He would never make it, he knew! He looked up to see burning branches, orange with heat, crackling and falling.
He frantically looked around, curing his stupid legs for their inability to function, as he tired to find someone to help.
“You!” He screamed again, hacking and coughing up red tinted mucus. His eyes and his nose ran quite freely, but he ignored all of that. The child was more important. “Hey! You!” but the man ignored him as if he didn’t exit.
“Fuck it!” he screamed, forcing himself to crawl faster, scrambling through the burning grasses and steaming ground, ignoring his own pain in order to reach the child.
Like a bug crawling thought filth, he wiggled and drug his body onward, watching the braches creak and sway right above the child, knowing that it would fall before he could save her.
It was her, some small part of his mind noticed, a small girl with long black hair and wide tear filled emerald green eyes.
“Move!” he bellowed, coughing and choking, but moving faster. “Get away!” he screamed, knowing that he was not going to make it, but praying that by the grace of the creator, he could reach her.
Knowing that it was a little girl made this all the more difficult to bear.
A little girl, a carrier of life, the one responsible for the continuation of the species—
“Please!” he begged, not knowing if he was prying to the creator, to mother earth–maybe for divine intervention–he didn’t know, but as fear turned his blood cold, he moved close to the girl.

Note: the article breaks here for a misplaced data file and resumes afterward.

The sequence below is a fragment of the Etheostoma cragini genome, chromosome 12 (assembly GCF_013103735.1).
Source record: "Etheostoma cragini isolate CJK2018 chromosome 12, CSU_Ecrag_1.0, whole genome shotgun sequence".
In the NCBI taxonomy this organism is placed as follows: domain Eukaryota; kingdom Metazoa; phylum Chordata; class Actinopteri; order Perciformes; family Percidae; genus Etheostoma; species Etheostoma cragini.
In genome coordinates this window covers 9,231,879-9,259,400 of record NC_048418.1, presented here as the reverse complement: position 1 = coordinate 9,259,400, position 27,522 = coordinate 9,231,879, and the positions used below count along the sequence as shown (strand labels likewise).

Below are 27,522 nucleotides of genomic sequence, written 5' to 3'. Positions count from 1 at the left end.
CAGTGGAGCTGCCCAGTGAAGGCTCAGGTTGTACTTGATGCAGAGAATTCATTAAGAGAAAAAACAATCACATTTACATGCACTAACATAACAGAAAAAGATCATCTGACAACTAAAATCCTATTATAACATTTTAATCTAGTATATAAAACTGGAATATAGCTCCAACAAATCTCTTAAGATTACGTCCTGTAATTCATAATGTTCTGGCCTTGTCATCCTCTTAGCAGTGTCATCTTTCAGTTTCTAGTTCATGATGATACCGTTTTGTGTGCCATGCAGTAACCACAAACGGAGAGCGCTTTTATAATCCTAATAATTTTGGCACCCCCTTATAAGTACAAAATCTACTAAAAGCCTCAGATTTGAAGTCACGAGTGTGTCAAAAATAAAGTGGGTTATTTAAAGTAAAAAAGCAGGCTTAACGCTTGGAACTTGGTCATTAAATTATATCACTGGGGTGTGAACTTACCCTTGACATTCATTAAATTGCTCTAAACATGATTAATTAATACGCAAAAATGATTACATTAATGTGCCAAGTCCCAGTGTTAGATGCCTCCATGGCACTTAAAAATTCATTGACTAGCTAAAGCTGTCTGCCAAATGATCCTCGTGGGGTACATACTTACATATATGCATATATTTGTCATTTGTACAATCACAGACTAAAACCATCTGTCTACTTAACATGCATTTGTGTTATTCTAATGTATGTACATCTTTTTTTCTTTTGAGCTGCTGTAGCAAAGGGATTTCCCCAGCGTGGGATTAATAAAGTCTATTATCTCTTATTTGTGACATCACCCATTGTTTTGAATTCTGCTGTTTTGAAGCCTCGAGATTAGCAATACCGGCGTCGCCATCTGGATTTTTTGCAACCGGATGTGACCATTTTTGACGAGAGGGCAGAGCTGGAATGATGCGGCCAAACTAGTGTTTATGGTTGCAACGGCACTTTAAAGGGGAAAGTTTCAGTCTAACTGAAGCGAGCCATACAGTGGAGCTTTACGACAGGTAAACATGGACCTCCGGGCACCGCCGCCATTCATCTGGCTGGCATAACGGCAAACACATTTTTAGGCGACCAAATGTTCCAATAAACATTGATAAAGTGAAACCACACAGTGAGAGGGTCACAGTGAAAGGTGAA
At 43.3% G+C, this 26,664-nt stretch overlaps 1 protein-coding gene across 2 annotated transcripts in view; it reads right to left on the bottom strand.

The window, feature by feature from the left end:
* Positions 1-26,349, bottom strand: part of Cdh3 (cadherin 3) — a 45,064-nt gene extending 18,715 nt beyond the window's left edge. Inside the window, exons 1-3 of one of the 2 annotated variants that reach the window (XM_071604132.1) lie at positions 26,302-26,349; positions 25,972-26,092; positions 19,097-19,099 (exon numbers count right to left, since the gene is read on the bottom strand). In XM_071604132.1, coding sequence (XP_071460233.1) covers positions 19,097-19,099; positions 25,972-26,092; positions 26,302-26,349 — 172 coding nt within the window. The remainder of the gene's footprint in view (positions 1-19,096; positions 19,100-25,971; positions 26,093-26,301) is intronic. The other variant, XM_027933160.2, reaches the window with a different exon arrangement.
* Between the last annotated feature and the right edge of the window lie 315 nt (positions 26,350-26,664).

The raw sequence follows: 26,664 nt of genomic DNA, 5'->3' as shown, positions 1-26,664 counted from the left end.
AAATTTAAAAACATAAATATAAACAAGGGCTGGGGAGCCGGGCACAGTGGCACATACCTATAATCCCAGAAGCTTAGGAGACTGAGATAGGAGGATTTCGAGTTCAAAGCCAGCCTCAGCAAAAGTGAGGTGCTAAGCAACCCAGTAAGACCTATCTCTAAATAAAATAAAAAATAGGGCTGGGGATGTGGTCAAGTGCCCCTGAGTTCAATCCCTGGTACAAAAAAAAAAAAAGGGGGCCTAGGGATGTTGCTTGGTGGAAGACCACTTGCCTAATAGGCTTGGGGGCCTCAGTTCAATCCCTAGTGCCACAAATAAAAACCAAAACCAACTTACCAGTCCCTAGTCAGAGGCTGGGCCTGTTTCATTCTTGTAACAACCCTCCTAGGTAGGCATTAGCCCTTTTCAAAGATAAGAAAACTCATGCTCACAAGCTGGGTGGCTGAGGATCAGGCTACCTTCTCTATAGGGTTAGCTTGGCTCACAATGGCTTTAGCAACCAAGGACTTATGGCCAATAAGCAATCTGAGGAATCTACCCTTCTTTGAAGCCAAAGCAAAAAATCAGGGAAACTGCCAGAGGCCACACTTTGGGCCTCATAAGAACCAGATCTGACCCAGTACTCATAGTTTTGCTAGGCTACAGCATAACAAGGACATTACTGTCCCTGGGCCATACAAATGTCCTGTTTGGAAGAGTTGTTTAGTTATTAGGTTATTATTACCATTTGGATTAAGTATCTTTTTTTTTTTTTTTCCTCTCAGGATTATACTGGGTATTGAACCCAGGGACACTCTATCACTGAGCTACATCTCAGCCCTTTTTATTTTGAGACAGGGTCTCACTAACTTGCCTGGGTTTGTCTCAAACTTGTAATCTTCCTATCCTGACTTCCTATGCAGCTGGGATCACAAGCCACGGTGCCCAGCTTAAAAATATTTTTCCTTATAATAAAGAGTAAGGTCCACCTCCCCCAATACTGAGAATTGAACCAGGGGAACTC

“Al—almo–st–.” he cried, dragging his worthless body behind him. “Al—most there–”
He was doing it! He was making it! Just a little more and he would be able to save her, to keep these peoples hope of a future alive!
But just as he was within arms distance, the girl turned to look at him, her eyes ancient and filled with hate.
“It’s all your fault,” she hissed just as the branch fell.
“You killed us all!” she accused, her voice sounding loud of the roaring flames and the cracking of the braces.
They covered her, engulfing her in a sea of blurring reds and oranges, her accusations turning into screams.
“You killed us all!” she shrieked as the smell of burned flesh surrounded him.
“No!” he bellowed, reaching out to her, trying his best to reach her. “I tried to help!” he dared explain to the burning child. “I tried….”
Zactch jerked upright, his eyes wide in horror, tears trialing down his face, as he struggled against whatever held him.
“Shh,” came the voce again. Did he recognize those dark tones–Gwire.